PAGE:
Oscar nominated American actress, comedienne, dancer and voice artist.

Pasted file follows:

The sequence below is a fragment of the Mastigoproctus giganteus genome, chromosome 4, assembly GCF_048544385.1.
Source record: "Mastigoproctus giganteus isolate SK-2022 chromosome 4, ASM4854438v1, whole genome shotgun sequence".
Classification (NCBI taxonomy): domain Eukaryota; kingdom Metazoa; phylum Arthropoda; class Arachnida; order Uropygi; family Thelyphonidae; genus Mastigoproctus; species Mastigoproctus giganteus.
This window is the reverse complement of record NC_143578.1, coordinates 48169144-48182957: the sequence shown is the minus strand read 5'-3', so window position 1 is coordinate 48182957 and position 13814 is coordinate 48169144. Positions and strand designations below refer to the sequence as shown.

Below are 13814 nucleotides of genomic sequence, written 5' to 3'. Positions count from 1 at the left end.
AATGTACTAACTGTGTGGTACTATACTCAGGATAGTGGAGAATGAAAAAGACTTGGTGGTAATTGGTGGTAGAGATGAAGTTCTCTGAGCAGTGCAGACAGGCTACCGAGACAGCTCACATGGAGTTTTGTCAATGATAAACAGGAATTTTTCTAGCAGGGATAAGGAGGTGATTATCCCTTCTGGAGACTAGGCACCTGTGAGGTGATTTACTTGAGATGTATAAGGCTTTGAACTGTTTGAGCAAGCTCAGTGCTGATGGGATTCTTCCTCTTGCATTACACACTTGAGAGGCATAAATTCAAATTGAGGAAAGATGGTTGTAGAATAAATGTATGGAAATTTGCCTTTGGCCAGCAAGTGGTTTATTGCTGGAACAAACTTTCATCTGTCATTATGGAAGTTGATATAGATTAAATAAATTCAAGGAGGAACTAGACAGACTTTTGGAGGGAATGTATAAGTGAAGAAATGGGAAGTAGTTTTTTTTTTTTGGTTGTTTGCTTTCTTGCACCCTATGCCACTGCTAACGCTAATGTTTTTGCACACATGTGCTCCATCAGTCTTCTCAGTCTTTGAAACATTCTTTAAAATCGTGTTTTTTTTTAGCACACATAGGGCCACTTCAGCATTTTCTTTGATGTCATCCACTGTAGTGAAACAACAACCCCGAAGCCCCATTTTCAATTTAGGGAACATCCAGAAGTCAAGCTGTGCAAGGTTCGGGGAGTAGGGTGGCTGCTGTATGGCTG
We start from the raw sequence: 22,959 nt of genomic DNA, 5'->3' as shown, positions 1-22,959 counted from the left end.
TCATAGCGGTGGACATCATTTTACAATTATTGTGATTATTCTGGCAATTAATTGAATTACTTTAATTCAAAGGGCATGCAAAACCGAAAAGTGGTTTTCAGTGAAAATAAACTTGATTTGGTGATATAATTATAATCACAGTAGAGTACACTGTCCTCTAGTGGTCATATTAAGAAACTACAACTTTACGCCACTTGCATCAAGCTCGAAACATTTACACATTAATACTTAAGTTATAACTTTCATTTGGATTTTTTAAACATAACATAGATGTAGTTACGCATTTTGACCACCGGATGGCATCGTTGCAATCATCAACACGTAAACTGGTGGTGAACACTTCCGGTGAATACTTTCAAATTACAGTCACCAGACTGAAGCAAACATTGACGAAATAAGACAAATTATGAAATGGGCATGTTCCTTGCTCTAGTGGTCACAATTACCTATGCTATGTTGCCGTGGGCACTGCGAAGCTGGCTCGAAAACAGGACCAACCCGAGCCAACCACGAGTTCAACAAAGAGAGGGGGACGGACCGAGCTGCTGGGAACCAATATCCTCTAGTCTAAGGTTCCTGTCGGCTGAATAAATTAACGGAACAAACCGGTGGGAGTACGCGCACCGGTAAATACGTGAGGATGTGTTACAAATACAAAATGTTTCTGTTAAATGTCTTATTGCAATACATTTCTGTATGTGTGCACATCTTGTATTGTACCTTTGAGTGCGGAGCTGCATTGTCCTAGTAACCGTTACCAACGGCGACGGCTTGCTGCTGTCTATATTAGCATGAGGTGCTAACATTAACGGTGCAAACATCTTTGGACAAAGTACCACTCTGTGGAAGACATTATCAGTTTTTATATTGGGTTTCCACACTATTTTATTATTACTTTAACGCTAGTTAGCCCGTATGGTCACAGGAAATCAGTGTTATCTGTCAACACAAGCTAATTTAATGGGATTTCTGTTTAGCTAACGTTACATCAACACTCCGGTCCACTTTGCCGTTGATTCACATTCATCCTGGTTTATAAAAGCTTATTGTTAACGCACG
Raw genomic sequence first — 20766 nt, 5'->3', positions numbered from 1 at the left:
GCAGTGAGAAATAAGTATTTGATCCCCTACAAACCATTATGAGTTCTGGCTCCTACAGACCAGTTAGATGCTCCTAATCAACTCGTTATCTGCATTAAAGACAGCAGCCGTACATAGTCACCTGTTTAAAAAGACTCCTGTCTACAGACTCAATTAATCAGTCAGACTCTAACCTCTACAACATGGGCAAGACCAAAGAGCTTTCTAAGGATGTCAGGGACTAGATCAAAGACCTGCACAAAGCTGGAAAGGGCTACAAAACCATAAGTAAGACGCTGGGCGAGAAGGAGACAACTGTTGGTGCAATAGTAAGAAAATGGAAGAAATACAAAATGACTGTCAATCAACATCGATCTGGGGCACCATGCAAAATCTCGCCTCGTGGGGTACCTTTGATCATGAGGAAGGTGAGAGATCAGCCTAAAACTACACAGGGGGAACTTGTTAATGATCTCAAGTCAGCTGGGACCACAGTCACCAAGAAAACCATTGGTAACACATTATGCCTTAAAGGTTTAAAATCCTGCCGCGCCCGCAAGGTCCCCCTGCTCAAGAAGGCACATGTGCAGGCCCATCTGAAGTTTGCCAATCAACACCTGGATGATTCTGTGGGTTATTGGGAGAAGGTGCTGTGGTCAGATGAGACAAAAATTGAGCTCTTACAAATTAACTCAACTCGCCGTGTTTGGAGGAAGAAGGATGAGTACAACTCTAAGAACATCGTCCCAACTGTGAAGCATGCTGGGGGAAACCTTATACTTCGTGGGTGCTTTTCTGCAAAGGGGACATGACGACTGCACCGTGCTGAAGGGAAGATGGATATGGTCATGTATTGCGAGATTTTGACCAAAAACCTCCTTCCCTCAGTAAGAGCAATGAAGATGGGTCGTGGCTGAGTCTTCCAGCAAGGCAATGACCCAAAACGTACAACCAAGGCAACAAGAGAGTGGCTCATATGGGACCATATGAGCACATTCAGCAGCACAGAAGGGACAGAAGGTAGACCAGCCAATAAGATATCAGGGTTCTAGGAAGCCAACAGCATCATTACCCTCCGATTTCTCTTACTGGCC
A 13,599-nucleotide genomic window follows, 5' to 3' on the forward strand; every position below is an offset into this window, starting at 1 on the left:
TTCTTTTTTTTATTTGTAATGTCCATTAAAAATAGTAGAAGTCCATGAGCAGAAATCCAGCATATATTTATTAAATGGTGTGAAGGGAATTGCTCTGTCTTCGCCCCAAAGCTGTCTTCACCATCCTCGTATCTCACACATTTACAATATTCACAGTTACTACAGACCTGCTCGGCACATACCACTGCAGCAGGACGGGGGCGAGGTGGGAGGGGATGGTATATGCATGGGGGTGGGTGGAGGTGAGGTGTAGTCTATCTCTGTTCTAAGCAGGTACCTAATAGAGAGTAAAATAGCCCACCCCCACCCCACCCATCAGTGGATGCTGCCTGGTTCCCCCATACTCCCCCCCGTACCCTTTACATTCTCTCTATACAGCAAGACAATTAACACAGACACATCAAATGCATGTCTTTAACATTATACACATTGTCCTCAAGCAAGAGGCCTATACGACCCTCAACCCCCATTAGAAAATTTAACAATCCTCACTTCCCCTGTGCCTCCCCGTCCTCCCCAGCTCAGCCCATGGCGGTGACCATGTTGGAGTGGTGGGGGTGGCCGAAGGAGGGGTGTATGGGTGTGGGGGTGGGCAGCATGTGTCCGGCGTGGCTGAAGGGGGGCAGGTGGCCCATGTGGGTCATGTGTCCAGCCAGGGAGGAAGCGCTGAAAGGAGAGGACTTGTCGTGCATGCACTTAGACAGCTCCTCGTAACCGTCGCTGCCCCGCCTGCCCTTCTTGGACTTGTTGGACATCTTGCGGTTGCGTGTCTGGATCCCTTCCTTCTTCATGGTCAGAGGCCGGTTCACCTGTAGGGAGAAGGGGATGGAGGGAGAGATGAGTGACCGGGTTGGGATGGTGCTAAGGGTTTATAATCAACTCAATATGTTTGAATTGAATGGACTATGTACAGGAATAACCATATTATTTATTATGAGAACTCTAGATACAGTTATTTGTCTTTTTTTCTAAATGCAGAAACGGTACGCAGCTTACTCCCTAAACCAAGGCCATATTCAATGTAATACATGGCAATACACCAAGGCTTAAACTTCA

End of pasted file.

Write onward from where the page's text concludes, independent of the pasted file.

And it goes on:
"I had no idea. I just felt tingling. Actually, I felt buzzing in my foot ... and then when I was jogging also, I would get this horrible pain in my arm like a knife stabbing and I thought well I'm in Central Park -- well, maybe it is a knife stabbing me, but it wasn't," jokes Garr. Various diagnoses and dozens of doctor visits later, Garr says the health mystery was finally solved 17 years after she first experienced symptoms. In 1999, she was diagnosed with multiple sclerosis, or MS, a chronic and often degenerative disease of the central nervous system including the brain, spinal cord and optic nerves. There is no cure. It was a difficult diagnosis for Garr who started her career as a dancer on the "Sonny and Cher Show" and in films starring Elvis Presley and Annette Funicello. For years, she kept her illness secret despite rumors swirling around her intermittent limp. "I was trying to work but I noticed that people, if they had any inkling of the idea that I was sick or had MS, ... people shunned me. No work after that," she said. At times she has been wheelchair-bound or needed a cane to get around. According to the National Multiple Sclerosis Society, two-thirds of people who have MS remain able to walk. "I call it the scum sucking pig of a disease that treats everyone differently," says Garr, who wrote about her experience with MS in "Speedbumps: Flooring It through Hollywood." With typical Garr humor she says the original title was going to be "Does this Wheelchair Make Me Look Fat?" "Some people don't get any symptoms, but I wasn't one of them," she said. "The most important thing is to stay strong and motivated no matter how rough it gets, because if I can do it then so can you."